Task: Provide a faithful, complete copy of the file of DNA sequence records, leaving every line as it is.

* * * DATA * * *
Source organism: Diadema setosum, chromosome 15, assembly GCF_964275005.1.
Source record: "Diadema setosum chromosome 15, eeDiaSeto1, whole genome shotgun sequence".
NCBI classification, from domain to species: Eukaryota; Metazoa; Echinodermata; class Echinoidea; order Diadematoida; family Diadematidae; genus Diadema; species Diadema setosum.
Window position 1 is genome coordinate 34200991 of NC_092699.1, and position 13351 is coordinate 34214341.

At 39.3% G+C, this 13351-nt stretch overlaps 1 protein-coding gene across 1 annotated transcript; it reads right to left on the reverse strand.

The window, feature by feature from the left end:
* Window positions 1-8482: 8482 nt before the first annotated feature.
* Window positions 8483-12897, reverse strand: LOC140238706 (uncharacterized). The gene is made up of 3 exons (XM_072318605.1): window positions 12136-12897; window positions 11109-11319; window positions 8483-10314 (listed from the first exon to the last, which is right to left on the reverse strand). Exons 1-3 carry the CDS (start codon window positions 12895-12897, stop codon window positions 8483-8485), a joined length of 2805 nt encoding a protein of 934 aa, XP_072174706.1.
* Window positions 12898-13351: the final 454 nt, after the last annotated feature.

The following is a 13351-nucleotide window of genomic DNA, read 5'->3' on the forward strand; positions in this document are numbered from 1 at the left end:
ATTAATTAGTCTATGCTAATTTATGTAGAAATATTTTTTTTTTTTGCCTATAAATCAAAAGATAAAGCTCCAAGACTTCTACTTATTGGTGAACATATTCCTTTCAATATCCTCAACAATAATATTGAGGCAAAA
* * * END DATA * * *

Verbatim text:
Source organism: Diadema setosum, chromosome 15, assembly GCF_964275005.1.
Source record: "Diadema setosum chromosome 15, eeDiaSeto1, whole genome shotgun sequence".
NCBI classification, from domain to species: Eukaryota; Metazoa; Echinodermata; class Echinoidea; order Diadematoida; family Diadematidae; genus Diadema; species Diadema setosum.
Window position 1 is genome coordinate 34200991 of NC_092699.1, and position 13351 is coordinate 34214341.

At 39.3% G+C, this 13351-nt stretch overlaps 1 protein-coding gene across 1 annotated transcript; it reads right to left on the reverse strand.

The window, feature by feature from the left end:
* Window positions 1-8482: 8482 nt before the first annotated feature.
* Window positions 8483-12897, reverse strand: LOC140238706 (uncharacterized). The gene is made up of 3 exons (XM_072318605.1): window positions 12136-12897; window positions 11109-11319; window positions 8483-10314 (listed from the first exon to the last, which is right to left on the reverse strand). Exons 1-3 carry the CDS (start codon window positions 12895-12897, stop codon window positions 8483-8485), a joined length of 2805 nt encoding a protein of 934 aa, XP_072174706.1.
* Window positions 12898-13351: the final 454 nt, after the last annotated feature.

The following is a 13351-nucleotide window of genomic DNA, read 5'->3' on the forward strand; positions in this document are numbered from 1 at the left end:
ATTAATTAGTCTATGCTAATTTATGTAGAAATATTTTTTTTTTTTGCCTATAAATCAAAAGATAAAGCTCCAAGACTTCTACTTATTGGTGAACATATTCCTTTCAATATCCTCAACAATAATATTGAGGCAAAA